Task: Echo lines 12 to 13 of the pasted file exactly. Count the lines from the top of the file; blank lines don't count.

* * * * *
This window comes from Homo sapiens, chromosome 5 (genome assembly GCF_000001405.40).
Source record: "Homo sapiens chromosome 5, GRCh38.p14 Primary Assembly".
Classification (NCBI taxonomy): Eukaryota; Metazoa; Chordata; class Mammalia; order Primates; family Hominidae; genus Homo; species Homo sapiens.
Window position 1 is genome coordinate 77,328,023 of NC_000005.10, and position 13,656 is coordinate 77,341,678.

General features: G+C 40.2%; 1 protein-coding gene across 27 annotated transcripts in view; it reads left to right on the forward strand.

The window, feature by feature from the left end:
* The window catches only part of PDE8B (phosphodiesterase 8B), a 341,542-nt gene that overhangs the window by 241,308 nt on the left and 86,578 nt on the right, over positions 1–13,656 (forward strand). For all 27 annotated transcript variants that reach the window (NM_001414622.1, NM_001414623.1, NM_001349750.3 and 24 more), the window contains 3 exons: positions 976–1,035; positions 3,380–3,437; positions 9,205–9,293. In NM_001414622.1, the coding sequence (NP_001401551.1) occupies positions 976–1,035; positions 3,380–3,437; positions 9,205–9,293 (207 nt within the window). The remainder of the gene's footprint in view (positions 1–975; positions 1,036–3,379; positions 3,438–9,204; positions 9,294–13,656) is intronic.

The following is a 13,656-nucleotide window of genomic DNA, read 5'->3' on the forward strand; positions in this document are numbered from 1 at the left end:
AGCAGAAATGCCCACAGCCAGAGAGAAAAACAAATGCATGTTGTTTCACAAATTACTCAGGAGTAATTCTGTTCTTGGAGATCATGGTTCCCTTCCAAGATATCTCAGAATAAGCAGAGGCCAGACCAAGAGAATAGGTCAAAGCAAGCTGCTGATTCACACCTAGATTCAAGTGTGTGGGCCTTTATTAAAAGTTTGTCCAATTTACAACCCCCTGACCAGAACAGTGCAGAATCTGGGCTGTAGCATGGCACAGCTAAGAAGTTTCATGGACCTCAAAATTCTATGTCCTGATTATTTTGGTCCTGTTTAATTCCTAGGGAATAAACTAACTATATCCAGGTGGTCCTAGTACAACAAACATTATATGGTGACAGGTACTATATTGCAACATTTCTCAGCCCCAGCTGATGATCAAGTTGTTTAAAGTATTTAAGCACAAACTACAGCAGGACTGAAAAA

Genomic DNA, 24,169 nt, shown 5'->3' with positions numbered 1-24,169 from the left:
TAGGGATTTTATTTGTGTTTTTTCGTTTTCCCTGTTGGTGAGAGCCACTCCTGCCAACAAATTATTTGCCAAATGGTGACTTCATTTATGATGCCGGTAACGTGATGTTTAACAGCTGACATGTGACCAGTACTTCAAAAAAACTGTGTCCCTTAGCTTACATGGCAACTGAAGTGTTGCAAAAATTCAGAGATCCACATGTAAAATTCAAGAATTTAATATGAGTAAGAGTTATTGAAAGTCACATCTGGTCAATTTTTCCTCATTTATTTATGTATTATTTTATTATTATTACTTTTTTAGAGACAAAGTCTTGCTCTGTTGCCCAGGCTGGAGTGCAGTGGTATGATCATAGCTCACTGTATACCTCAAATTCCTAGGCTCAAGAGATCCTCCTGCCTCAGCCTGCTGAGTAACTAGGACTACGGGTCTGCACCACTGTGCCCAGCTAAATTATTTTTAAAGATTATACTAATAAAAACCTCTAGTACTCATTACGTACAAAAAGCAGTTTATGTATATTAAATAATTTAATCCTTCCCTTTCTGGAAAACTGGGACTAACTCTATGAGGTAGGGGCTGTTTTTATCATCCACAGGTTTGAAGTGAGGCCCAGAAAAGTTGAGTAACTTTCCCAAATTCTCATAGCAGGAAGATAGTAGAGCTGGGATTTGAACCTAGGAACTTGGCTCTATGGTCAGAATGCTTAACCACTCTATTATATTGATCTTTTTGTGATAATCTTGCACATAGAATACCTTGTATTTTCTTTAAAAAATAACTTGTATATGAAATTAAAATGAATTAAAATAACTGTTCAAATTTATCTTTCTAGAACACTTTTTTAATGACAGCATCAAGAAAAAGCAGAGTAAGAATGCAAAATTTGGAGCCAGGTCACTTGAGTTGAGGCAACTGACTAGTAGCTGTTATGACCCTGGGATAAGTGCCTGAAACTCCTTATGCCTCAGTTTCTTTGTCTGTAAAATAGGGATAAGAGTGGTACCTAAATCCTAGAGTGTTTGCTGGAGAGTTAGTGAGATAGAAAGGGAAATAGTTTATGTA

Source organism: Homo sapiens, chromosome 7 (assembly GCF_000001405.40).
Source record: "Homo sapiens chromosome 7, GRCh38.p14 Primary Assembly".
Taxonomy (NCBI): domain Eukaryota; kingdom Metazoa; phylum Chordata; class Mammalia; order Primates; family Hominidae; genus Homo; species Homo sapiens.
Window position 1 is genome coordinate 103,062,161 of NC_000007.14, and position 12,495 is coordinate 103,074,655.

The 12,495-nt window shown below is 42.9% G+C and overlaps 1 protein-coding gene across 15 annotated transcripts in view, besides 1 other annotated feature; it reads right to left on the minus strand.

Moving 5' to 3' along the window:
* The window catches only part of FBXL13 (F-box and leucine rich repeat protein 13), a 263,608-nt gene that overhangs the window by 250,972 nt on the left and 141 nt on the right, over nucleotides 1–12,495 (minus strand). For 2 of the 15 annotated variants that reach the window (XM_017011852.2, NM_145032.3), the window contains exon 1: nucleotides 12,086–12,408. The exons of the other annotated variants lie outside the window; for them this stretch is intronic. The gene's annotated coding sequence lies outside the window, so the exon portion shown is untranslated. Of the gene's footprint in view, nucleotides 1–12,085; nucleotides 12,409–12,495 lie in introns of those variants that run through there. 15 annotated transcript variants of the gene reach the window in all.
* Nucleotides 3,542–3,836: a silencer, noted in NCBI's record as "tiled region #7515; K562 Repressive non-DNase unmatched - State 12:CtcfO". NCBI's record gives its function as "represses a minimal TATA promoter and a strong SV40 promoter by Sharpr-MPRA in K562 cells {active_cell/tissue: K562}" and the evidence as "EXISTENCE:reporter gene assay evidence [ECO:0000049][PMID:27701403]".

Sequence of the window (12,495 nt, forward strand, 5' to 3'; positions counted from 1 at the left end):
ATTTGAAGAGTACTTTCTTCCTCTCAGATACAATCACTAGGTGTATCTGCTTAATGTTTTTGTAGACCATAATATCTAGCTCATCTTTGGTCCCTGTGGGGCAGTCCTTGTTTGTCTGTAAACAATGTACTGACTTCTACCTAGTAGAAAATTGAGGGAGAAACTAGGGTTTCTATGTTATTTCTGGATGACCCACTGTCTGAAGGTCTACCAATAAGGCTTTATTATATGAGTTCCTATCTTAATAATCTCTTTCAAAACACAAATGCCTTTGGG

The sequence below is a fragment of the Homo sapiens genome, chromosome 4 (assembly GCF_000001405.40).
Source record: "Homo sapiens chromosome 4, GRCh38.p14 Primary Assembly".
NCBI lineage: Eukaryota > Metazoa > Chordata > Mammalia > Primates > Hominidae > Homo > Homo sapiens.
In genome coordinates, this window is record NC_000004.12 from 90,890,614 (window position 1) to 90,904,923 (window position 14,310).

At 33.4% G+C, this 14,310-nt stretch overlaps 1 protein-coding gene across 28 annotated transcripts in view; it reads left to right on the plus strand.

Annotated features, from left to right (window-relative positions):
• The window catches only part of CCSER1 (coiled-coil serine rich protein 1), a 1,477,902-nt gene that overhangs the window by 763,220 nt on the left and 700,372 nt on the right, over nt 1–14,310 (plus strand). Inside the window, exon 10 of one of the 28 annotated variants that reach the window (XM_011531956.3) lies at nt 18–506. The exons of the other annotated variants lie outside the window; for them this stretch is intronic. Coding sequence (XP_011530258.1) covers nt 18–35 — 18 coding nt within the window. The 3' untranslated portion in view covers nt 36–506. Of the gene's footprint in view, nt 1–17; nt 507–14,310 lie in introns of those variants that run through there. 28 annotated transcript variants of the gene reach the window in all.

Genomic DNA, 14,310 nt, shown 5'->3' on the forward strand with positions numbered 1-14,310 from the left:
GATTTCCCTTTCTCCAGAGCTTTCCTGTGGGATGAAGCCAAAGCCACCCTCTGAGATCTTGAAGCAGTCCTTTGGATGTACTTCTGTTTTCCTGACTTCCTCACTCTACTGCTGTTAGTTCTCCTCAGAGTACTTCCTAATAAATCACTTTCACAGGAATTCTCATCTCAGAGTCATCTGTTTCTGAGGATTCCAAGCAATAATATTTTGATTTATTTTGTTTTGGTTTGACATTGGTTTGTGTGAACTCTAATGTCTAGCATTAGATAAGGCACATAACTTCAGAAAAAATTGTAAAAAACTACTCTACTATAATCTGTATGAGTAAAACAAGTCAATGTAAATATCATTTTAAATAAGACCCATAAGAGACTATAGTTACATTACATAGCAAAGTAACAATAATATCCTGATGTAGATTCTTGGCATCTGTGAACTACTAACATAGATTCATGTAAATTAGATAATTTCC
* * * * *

Source organism: Homo sapiens, chromosome 7 (assembly GCF_000001405.40).
Source record: "Homo sapiens chromosome 7, GRCh38.p14 Primary Assembly".